Theatre House

Year: 2014 | Type: Master I Design Studio | Location: Tokyo, Japan

The Shinohara Project consisted of two stages—the first, a group analysis of Shinohara’s Four Styles of houses; the second, the individual design of a single-family house for an artist, inspired by one of the styles. The style we studied was his Fourth Style, exemplified by his House in Yokohama.


Analysis: Shinohara’s Fourth Style and the House in Yokohama | Team: KAWAMURA Haruka and Jakob SELLAOUI

As the Fourth was Shinohara’s final “style” of residential architecture, we began by doing an examination of the basic elements of his previous three styles. By tracing the history of his use of certain elements, we hoped to gain an understanding of his total development, which culminated with this Fourth Style. We looked at his volumetric spatial arrangements, the shapes of elements such as roofs and openings, the shape and material of columns and other structural and construction elements.

The Fourth Style is of course an entirely unique style (a requirement for designating it as a style), with characteristics specific to itself, but we noticed certain themes with origins as far back as his first style. Both the First and the Fourth Styles play with the idea of multiple volumetric spaces, though in the First, this is brought about through the idea of “box-within-a-box”; in the Fourth, this play with volumes is more accurately described as a seemingly random collision of volumes. We also noticed an affinity for reinforced concrete construction, which began as early as the Second Style, though now in the Fourth Style this was accompanied by steel framing.

Like the other Styles, the Fourth Style also has underlying urban themes. In this case, Shinohara was responding to the chaotic social situation of Japan around the 1980s. Formally, this was brought about through the chaotic arrangement of machine-like elements, supposedly surpassing the streamlined Machine Age vocabulary of Modernism and instead representing fighter jets or moon-landing machines. His first Fourth Style house was the House in Yokohama, which, built in a western wooded part of Yokohama, was designed as a home-and-atelier for himself.  The design begins to explore the combination of site-specific issues and conceptual ones. While paying attention to existing conditions such as the surrounding forest and the neighboring older structure, he began to introduce concepts such as “controlled randomness” and “visual cacophony” of shapes and functions.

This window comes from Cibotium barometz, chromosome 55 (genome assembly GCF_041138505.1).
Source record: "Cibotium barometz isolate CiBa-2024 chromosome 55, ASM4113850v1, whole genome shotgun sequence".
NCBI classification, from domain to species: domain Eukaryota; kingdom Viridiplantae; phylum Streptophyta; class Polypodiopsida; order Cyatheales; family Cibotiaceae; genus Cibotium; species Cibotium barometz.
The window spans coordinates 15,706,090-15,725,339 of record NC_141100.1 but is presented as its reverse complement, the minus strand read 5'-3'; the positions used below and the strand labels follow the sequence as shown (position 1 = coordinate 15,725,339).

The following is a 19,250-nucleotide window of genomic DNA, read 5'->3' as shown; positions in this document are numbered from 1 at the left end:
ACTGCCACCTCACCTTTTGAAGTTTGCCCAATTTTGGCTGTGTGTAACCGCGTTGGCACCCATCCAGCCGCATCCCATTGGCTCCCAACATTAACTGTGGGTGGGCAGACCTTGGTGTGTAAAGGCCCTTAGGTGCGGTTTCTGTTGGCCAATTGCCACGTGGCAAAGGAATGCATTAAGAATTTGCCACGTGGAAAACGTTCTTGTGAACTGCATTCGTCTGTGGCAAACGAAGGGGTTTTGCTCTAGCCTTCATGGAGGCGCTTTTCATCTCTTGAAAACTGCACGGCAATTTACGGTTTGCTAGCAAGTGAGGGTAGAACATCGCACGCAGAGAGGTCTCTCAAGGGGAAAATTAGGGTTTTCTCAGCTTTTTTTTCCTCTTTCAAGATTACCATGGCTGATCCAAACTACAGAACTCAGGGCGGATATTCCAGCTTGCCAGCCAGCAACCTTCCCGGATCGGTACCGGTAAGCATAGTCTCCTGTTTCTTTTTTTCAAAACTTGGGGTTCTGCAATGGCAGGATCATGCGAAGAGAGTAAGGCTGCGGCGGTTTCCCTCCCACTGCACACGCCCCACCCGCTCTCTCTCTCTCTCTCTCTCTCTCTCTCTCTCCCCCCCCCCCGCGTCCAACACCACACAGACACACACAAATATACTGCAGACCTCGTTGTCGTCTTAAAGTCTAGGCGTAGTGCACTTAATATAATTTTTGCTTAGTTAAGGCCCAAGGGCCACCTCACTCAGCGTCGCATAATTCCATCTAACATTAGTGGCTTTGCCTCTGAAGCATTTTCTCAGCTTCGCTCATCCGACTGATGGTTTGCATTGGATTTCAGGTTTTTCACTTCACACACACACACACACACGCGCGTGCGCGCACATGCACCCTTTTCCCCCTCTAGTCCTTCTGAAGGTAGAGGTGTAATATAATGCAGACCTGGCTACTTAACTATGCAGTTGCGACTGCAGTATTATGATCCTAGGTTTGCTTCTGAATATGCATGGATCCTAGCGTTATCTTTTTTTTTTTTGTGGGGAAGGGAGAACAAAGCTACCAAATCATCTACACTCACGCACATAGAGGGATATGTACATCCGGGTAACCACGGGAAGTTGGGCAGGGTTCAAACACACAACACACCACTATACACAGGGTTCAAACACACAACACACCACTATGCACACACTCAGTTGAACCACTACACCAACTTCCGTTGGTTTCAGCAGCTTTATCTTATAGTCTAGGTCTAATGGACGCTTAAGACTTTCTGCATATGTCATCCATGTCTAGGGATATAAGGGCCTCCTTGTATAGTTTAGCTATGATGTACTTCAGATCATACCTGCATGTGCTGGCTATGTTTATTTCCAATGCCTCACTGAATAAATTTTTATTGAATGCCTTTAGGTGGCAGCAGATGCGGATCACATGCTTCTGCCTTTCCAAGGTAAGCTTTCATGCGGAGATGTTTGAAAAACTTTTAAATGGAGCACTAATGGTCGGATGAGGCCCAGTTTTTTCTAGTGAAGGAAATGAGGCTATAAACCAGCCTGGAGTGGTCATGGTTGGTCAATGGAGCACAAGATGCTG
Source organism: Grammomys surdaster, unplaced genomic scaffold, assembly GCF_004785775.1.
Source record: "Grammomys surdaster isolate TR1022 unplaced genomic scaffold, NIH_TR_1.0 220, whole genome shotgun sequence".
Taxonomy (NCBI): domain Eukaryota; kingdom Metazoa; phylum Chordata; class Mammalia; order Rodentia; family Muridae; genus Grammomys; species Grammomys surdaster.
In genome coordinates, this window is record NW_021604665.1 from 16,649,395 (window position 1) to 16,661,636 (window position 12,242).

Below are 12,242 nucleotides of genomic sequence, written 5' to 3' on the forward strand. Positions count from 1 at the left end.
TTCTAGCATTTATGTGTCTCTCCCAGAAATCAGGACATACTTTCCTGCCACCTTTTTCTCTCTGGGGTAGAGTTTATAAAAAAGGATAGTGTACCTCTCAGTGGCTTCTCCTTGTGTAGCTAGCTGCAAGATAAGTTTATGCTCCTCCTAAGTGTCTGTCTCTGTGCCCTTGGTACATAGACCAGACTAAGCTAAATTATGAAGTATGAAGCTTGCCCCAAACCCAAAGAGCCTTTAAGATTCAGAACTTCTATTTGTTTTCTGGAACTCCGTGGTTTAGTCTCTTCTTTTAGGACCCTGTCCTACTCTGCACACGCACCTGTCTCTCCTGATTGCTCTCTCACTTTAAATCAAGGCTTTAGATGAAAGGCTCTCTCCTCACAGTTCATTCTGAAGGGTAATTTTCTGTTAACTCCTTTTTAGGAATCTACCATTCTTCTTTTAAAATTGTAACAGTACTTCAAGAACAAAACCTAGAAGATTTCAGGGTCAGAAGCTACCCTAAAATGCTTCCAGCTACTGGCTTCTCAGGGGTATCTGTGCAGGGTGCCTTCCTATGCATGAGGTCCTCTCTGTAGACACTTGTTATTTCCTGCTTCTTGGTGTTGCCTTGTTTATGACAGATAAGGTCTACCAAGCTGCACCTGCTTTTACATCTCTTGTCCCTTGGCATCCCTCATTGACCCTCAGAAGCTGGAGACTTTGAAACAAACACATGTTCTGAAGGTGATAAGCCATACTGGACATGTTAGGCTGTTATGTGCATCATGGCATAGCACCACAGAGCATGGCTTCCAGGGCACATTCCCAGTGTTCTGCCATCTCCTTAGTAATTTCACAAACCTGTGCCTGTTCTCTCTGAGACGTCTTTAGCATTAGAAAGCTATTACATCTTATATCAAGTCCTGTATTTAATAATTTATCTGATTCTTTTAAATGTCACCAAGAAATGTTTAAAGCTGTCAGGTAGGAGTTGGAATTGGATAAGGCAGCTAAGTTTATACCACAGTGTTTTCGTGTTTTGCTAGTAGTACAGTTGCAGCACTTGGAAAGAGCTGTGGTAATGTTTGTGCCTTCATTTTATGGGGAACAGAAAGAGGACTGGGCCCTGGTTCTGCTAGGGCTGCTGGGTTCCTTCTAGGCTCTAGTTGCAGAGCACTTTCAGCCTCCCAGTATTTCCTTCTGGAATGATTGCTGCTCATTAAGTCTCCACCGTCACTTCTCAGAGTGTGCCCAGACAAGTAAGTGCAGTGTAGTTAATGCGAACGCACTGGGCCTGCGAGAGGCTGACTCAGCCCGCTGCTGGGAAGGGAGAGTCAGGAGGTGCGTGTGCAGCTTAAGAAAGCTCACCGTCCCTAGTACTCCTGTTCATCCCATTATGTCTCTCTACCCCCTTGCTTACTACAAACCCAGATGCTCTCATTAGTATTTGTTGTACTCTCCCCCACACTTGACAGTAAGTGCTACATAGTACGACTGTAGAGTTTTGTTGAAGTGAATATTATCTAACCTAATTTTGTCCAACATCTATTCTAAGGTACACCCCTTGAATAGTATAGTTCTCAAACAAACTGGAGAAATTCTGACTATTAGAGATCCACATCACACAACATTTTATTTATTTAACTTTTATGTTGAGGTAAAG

Design: Theatre House / A House for Performance Artists

The Theatre House is a house for two performance artists and their children. Two volumes intersect to create a performance space that challenges the boundaries between private and public space. The artists invite others into the house to observe and participate in unusual performances and activities.

The Performance Artist. Their work is ephemeral and not object-oriented. It’s directed toward people and the interactions between those around us. Their projects challenge people to break the boundaries of personal space. Observers become a part of the performance.

The House. Inspired by the stereotypical house shape, I began to volumetrically explore the creation of space in the manner of the House in Yokohama; i.e., the seemingly random collision of smaller functions (volumes) into an overall, larger function (volume). Gradually, I became attracted to the concepts inherent in Shinohara’s Centennial Hall at the Tokyo Institute of Technology built in 1987. This building, though at a much larger scale, can also be classified under Shinohara’s Fourth Style. It explores the relationships and spaces created by the collision of two main volumes. By using this concept of two intersecting volumes, I could explore the relationships created and the boundaries (potentially) broken when public and private meet.

二人のパーフォーマンスアーティストと彼らの子供たちの家。2つのボリュームが交差し、プライベートとパブリックの境界を挑戦するパーフォーマンススペースを作 る。その二人のアーティストは、みんなで非日常的なパ ーフォーマンスや活動な どに参加するために、家の中に他人を招待する。




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